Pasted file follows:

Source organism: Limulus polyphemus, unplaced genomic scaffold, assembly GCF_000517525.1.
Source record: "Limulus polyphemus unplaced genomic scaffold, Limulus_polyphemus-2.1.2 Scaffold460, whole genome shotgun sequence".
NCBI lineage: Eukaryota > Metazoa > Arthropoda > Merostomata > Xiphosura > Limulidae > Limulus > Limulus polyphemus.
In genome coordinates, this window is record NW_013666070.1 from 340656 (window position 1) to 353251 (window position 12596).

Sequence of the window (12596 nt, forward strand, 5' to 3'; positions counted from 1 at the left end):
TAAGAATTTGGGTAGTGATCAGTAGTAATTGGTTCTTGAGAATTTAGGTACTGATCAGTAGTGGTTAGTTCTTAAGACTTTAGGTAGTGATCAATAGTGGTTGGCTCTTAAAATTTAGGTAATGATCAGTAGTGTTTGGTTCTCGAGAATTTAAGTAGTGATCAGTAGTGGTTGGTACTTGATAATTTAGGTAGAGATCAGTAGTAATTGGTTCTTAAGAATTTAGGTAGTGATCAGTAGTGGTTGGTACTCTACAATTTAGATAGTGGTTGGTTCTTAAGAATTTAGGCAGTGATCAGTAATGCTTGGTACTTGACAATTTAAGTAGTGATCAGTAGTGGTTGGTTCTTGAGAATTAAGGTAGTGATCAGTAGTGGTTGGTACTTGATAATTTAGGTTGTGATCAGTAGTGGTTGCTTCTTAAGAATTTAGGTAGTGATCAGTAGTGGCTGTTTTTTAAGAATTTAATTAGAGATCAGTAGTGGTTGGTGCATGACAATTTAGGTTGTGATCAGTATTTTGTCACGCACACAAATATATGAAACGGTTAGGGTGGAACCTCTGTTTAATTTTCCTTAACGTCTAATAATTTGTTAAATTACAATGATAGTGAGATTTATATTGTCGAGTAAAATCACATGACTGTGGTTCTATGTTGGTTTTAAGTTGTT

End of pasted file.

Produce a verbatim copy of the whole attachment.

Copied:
Source organism: Limulus polyphemus, unplaced genomic scaffold, assembly GCF_000517525.1.
Source record: "Limulus polyphemus unplaced genomic scaffold, Limulus_polyphemus-2.1.2 Scaffold460, whole genome shotgun sequence".
NCBI lineage: Eukaryota > Metazoa > Arthropoda > Merostomata > Xiphosura > Limulidae > Limulus > Limulus polyphemus.
In genome coordinates, this window is record NW_013666070.1 from 340656 (window position 1) to 353251 (window position 12596).

Sequence of the window (12596 nt, forward strand, 5' to 3'; positions counted from 1 at the left end):
TAAGAATTTGGGTAGTGATCAGTAGTAATTGGTTCTTGAGAATTTAGGTACTGATCAGTAGTGGTTAGTTCTTAAGACTTTAGGTAGTGATCAATAGTGGTTGGCTCTTAAAATTTAGGTAATGATCAGTAGTGTTTGGTTCTCGAGAATTTAAGTAGTGATCAGTAGTGGTTGGTACTTGATAATTTAGGTAGAGATCAGTAGTAATTGGTTCTTAAGAATTTAGGTAGTGATCAGTAGTGGTTGGTACTCTACAATTTAGATAGTGGTTGGTTCTTAAGAATTTAGGCAGTGATCAGTAATGCTTGGTACTTGACAATTTAAGTAGTGATCAGTAGTGGTTGGTTCTTGAGAATTAAGGTAGTGATCAGTAGTGGTTGGTACTTGATAATTTAGGTTGTGATCAGTAGTGGTTGCTTCTTAAGAATTTAGGTAGTGATCAGTAGTGGCTGTTTTTTAAGAATTTAATTAGAGATCAGTAGTGGTTGGTGCATGACAATTTAGGTTGTGATCAGTATTTTGTCACGCACACAAATATATGAAACGGTTAGGGTGGAACCTCTGTTTAATTTTCCTTAACGTCTAATAATTTGTTAAATTACAATGATAGTGAGATTTATATTGTCGAGTAAAATCACATGACTGTGGTTCTATGTTGGTTTTAAGTTGTT